© 2015PublishedbyElsevier Ltd.Thisisanopenaccess article under the CC BY-NC-ND license (http://creativecommons.Org/licenses/by-nc-nd/4.0/).

Peer-review under responsibility of Faculty of Technical and Vocational Education, University of Tun Hussein Onn Malaysia. Keywords: Analysis; curriculum; Electrical Technology Education; employability skills; integrations; needs

1. Introduction

Communication skills, problem solving skills and interpersonal skills are three most important employability skills than hard skills in developed countries like UK, USA, Japan, Hong Kong, Australia, Canada and European

1877-0428 © 2015 Published by Elsevier Ltd. This is an open access article under the CC BY-NC-ND license (http://creativecommons.Org/licenses/by-nc-nd/4.0/).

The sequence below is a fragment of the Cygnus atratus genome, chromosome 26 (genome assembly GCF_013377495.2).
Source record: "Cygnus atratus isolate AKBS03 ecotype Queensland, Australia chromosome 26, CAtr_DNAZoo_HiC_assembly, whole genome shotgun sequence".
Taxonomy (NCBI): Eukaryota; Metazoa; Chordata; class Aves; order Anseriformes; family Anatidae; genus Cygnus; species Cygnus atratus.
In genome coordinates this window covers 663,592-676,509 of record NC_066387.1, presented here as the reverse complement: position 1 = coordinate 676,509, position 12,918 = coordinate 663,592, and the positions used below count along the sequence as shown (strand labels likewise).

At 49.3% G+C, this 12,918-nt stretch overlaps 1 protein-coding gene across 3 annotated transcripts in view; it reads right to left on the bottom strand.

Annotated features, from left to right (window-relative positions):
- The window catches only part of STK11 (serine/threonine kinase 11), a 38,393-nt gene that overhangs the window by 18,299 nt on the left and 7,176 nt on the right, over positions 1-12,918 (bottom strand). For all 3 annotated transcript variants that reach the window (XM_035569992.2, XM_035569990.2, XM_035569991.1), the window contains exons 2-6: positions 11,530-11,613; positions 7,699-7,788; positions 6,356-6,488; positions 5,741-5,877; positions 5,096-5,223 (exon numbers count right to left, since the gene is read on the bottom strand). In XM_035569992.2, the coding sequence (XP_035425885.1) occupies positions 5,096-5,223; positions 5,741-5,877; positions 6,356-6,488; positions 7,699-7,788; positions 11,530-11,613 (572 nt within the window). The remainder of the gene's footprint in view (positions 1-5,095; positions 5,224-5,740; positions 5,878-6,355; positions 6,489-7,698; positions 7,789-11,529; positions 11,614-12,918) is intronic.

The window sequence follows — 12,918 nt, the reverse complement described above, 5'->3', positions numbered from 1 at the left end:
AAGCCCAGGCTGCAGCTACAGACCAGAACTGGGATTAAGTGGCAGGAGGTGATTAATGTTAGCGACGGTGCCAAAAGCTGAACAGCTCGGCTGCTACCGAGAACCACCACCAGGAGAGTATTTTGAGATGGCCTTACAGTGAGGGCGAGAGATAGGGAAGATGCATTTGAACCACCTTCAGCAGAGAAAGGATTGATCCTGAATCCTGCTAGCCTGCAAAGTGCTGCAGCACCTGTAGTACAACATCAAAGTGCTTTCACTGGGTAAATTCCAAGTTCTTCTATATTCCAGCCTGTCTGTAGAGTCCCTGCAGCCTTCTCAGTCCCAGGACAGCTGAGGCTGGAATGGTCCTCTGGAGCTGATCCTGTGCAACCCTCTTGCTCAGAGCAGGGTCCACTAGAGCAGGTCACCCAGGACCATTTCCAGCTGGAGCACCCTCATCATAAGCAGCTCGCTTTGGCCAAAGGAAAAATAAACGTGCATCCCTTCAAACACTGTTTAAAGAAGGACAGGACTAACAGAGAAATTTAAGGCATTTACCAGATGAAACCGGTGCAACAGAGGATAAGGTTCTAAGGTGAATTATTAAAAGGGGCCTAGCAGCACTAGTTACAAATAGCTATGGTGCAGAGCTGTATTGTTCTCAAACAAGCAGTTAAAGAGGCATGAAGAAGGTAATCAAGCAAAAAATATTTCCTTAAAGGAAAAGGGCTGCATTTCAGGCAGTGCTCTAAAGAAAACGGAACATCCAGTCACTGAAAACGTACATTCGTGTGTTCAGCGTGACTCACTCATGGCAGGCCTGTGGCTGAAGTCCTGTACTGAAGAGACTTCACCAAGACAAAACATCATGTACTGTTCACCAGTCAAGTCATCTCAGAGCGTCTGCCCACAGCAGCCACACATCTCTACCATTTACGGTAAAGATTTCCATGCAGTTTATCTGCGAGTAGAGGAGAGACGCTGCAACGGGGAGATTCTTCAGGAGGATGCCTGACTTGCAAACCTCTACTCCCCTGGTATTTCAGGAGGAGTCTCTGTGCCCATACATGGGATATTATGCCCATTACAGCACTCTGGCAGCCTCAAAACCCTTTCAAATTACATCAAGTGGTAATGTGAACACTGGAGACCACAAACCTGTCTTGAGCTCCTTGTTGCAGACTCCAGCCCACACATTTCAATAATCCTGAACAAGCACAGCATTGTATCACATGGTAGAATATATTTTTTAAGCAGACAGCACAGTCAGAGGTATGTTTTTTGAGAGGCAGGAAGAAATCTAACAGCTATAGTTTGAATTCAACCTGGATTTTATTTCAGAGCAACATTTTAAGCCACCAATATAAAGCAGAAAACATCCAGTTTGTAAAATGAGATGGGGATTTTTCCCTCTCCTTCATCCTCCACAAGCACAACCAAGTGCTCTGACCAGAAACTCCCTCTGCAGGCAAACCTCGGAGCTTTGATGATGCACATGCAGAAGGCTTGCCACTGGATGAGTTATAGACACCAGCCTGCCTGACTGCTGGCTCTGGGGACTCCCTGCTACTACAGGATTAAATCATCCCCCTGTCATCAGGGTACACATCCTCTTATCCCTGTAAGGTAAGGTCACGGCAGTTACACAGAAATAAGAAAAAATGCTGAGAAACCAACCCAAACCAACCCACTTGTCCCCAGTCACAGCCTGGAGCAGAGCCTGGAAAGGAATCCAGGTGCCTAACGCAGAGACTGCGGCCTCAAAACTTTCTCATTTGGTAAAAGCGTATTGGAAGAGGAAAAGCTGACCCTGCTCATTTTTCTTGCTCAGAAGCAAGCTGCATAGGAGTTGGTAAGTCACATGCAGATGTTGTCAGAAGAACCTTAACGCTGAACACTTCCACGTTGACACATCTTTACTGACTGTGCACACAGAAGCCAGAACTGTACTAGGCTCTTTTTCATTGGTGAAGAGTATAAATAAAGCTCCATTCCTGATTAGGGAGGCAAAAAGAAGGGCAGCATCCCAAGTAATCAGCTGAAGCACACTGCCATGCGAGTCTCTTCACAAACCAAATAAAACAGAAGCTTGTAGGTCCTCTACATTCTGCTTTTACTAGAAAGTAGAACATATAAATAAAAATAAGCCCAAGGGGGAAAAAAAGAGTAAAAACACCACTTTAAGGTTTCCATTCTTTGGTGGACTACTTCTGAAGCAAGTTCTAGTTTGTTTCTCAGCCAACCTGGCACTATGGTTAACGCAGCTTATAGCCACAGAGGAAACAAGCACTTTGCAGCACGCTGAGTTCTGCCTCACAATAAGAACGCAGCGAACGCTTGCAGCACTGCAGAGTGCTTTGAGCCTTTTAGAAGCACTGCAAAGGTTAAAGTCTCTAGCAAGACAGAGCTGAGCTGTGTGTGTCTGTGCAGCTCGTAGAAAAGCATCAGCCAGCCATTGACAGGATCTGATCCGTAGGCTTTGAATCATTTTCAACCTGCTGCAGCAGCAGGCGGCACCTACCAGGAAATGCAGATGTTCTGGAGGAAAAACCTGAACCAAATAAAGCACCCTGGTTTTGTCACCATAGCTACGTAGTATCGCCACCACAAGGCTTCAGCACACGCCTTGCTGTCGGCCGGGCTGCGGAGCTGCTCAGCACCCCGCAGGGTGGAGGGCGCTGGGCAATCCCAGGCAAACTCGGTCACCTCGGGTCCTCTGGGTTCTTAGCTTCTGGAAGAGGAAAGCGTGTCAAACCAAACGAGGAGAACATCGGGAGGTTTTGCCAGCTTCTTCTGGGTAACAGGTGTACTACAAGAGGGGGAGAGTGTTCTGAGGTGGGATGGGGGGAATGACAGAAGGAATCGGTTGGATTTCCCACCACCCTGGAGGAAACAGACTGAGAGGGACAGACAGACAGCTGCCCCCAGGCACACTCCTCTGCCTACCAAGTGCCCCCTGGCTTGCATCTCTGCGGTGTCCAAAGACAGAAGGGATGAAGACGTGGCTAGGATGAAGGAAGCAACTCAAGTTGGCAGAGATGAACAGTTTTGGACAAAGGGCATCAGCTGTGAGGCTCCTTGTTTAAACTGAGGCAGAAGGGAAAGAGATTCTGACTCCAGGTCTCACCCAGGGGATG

Peer-review under responsibility of Faculty of Technical and Vocational Education, University of Tun Hussein Onn Malaysia. doi:10.1016/j.sbspro.2015.08.111

Union and developing countries like Singapore and Malaysia (Zaharim et al., 2009a; Zaharim, et al., 2009b and Common Wealth of Australia, 2002). Numbers of studies have shown the importance for graduates from higher education institutions to possess employability skills Candy, and Crebert, (1991); Billing, (2003); Crebert et al., (2004); Hewitt, 2005; and Dunne and Rowlins, (2000) and able to apply those skills and technical knowledge learned to the workforce (Crebert et al., 2004).